As President Biden continues to promote his infrastructure bill, concerns are rising as the U.S. faces a shortage of skilled workers to fill the positions needed in construction, transportation and energy. 

Art Wheaton, workplace and industry education specialist at Cornell's School of Industrial and Labor Relations says as long as there are long-term assurances of jobs, training and apprenticeship programs will aid in filling those positions.

Wheaton says:

"Scarcity of workers can be addressed by training and apprenticeship programs and long-term assurances of jobs. There has been a history of training or jobs and the two are not often directly connected. Sometimes training is done in hopes jobs will come later. When those jobs do not materialize the training is seen as wasteful and frustrating for both the training organizations and the trainees.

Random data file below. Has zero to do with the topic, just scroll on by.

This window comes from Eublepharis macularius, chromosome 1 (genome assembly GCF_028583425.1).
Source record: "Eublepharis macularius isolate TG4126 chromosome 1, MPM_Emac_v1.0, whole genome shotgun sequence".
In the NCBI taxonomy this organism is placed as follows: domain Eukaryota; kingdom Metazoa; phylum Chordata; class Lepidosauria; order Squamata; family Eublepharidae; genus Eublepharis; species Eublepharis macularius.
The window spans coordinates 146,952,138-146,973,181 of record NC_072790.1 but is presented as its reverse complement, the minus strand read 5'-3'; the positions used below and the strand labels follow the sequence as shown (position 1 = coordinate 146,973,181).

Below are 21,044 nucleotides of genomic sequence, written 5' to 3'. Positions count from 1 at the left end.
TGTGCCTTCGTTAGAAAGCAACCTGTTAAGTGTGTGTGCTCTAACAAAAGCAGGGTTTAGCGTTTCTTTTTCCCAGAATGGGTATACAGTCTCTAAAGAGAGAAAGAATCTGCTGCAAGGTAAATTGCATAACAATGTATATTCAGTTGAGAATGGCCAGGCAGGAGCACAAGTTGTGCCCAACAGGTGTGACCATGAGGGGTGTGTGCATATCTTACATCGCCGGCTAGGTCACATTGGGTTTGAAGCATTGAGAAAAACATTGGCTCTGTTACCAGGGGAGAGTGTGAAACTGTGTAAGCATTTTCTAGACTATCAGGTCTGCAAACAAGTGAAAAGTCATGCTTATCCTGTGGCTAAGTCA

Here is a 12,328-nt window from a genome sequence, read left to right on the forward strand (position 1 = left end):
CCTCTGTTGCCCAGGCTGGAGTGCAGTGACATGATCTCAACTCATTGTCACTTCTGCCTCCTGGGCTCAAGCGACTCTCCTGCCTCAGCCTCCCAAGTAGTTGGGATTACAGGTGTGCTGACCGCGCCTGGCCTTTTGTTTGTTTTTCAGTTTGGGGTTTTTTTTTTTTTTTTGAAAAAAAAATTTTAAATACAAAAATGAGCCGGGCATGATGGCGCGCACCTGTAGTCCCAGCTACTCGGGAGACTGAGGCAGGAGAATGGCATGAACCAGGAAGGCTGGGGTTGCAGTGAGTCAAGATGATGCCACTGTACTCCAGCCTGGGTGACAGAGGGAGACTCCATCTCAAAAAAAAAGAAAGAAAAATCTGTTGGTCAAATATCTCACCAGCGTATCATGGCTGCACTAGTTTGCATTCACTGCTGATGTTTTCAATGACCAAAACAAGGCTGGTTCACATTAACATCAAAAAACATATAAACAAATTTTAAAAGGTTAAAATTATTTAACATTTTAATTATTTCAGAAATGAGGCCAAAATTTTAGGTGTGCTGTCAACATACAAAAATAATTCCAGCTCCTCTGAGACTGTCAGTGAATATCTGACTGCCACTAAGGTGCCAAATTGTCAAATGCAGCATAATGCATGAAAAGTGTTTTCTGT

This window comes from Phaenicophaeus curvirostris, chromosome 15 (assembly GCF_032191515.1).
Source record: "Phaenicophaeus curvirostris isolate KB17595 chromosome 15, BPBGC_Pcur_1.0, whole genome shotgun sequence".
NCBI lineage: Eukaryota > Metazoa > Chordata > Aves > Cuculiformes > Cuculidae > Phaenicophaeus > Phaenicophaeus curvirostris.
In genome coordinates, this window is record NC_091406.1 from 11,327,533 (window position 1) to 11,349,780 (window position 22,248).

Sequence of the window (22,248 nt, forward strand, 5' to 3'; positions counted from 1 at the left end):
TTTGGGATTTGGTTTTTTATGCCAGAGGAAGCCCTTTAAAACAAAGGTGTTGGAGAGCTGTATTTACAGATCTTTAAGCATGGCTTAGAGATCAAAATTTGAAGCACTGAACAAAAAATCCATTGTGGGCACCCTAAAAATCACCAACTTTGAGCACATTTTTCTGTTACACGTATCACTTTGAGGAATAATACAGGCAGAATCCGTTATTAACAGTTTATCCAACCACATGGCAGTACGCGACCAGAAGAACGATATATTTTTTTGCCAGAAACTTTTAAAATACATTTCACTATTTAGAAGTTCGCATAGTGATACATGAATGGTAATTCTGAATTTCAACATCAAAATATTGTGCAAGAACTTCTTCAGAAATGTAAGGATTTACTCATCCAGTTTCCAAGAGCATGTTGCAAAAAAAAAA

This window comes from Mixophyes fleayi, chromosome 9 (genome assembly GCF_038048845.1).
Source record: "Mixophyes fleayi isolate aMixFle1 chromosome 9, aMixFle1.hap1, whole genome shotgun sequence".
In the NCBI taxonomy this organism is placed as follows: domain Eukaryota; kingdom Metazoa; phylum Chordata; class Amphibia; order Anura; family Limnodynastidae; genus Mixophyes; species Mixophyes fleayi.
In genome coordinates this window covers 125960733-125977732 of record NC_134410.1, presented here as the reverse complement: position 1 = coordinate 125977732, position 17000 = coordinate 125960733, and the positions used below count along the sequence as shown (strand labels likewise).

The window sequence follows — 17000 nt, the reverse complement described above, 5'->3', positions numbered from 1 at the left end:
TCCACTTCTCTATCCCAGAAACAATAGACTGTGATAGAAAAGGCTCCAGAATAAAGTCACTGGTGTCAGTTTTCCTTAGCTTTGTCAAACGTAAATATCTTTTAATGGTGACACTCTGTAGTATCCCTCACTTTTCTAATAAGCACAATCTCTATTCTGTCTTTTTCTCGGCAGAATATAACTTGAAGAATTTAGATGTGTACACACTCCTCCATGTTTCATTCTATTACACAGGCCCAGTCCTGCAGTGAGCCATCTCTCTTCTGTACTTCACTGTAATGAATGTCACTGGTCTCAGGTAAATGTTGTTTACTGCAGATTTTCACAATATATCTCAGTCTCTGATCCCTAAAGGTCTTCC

"The infrastructure plan can provide assurances (with funding) of a steady stream of projects needing large numbers of jobs. Construction can be a series of boom-and-bust times with good times and lean times. Infrastructure funding with more than a decade of work lined up could certainly lead to an increase in applications for apprenticeships, training, and jobs."

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